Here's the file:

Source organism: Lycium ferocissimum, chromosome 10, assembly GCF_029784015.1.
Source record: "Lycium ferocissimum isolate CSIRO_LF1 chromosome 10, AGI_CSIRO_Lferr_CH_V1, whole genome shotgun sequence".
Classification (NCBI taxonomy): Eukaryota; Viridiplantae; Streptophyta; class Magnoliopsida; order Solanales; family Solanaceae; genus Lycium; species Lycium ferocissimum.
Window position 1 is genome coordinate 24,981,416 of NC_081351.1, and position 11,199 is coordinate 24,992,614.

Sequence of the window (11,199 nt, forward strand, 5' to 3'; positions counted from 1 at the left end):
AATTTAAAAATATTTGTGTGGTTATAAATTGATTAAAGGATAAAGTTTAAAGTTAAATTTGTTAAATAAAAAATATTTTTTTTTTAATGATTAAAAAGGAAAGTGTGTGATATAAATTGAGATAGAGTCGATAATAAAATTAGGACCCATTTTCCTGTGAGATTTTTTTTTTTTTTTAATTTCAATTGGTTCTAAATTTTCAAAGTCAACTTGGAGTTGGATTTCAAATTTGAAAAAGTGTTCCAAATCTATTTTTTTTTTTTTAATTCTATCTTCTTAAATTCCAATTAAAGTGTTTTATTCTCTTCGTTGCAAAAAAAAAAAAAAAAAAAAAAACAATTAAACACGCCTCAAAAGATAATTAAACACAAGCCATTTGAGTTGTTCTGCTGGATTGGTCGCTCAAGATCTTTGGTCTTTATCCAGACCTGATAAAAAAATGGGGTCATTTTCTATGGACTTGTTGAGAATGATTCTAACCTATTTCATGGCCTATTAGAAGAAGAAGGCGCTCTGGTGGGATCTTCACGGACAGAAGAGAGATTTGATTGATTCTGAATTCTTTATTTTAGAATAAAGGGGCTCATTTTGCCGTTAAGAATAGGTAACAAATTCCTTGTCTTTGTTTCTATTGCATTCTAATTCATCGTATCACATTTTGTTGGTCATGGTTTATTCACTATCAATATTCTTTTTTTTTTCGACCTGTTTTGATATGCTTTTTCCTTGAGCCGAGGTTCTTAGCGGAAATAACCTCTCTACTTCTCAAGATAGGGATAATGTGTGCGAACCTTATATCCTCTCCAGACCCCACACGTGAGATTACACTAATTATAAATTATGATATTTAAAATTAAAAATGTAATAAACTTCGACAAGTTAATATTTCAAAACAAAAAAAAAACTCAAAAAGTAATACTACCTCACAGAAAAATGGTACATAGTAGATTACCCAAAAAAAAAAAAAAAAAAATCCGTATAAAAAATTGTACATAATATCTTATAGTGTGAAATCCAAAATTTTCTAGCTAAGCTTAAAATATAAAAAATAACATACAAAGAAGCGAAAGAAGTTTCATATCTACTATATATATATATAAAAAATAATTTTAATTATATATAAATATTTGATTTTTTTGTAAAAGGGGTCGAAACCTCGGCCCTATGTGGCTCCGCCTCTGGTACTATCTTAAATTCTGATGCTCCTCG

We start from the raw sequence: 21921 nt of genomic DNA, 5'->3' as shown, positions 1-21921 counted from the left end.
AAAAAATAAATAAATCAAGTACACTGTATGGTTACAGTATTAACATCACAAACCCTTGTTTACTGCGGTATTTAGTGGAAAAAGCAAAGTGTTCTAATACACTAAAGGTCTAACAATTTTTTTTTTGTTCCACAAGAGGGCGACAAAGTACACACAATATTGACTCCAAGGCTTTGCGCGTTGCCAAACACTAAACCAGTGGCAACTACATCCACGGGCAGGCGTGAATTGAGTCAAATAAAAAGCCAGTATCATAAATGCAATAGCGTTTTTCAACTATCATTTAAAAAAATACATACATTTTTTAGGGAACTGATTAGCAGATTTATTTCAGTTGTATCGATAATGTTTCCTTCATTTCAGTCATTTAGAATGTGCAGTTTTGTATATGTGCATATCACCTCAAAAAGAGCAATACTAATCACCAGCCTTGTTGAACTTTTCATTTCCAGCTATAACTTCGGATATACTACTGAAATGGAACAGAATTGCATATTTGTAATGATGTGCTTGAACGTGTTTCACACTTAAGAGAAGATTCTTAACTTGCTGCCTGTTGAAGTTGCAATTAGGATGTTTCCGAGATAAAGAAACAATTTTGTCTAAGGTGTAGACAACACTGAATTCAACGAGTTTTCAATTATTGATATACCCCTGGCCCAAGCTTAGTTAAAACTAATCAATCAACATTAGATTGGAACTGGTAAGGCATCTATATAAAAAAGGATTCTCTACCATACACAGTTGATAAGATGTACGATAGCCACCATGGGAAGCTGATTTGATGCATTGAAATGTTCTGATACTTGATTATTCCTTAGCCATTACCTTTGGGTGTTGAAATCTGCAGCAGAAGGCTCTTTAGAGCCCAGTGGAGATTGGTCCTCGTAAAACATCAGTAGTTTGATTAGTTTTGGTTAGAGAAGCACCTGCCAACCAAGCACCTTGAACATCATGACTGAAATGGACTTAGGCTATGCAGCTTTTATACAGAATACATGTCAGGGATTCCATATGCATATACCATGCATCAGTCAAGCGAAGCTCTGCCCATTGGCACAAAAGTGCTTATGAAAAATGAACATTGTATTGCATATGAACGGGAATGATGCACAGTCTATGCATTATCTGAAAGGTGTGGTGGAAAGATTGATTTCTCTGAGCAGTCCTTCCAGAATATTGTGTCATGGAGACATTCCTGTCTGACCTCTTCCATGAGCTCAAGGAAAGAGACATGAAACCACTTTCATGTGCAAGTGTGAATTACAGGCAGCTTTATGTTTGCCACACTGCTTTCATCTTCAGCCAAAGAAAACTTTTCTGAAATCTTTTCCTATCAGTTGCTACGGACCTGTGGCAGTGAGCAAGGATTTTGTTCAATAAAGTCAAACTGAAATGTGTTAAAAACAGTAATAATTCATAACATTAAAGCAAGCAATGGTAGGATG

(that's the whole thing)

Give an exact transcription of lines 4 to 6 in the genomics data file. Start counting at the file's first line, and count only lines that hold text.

Window position 1 is genome coordinate 24,981,416 of NC_081351.1, and position 11,199 is coordinate 24,992,614.

Sequence of the window (11,199 nt, forward strand, 5' to 3'; positions counted from 1 at the left end):
AATTTAAAAATATTTGTGTGGTTATAAATTGATTAAAGGATAAAGTTTAAAGTTAAATTTGTTAAATAAAAAATATTTTTTTTTTAATGATTAAAAAGGAAAGTGTGTGATATAAATTGAGATAGAGTCGATAATAAAATTAGGACCCATTTTCCTGTGAGATTTTTTTTTTTTTTTAATTTCAATTGGTTCTAAATTTTCAAAGTCAACTTGGAGTTGGATTTCAAATTTGAAAAAGTGTTCCAAATCTATTTTTTTTTTTTTAATTCTATCTTCTTAAATTCCAATTAAAGTGTTTTATTCTCTTCGTTGCAAAAAAAAAAAAAAAAAAAAAAACAATTAAACACGCCTCAAAAGATAATTAAACACAAGCCATTTGAGTTGTTCTGCTGGATTGGTCGCTCAAGATCTTTGGTCTTTATCCAGACCTGATAAAAAAATGGGGTCATTTTCTATGGACTTGTTGAGAATGATTCTAACCTATTTCATGGCCTATTAGAAGAAGAAGGCGCTCTGGTGGGATCTTCACGGACAGAAGAGAGATTTGATTGATTCTGAATTCTTTATTTTAGAATAAAGGGGCTCATTTTGCCGTTAAGAATAGGTAACAAATTCCTTGTCTTTGTTTCTATTGCATTCTAATTCATCGTATCACATTTTGTTGGTCATGGTTTATTCACTATCAATATTCTTTTTTTTTTCGACCTGTTTTGATATGCTTTTTCCTTGAGCCGAGGTTCTTAGCGGAAATAACCTCTCTACTTCTCAAGATAGGGATAATGTGTGCGAACCTTATATCCTCTCCAGACCCCACACGTGAGATTACACTAATTATAAATTATGATATTTAAAATTAAAAATGTAATAAACTTCGACAAGTTAATATTTCAAAACAAAAAAAAAACTCAAAAAGTAATACTACCTCACAGAAAAATGGTACATAGTAGATTACCCAAAAAAAAAAAAAAAAAAATCCGTATAAAAAATTGTACATAATATCTTATAGTGTGAAATCCAAAATTTTCTAGCTAAGCTTAAAATATAAAAAATAACATACAAAGAAGCGAAAGAAGTTTCATATCTACTATATATATATATAAAAAATAATTTTAATTATATATAAATATTTGATTTTTTTGTAAAAGGGGTCGAAACCTCGGCCCTATGTGGCTCCGCCTCTGGTACTATCTTAAATTCTGATGCTCCTCG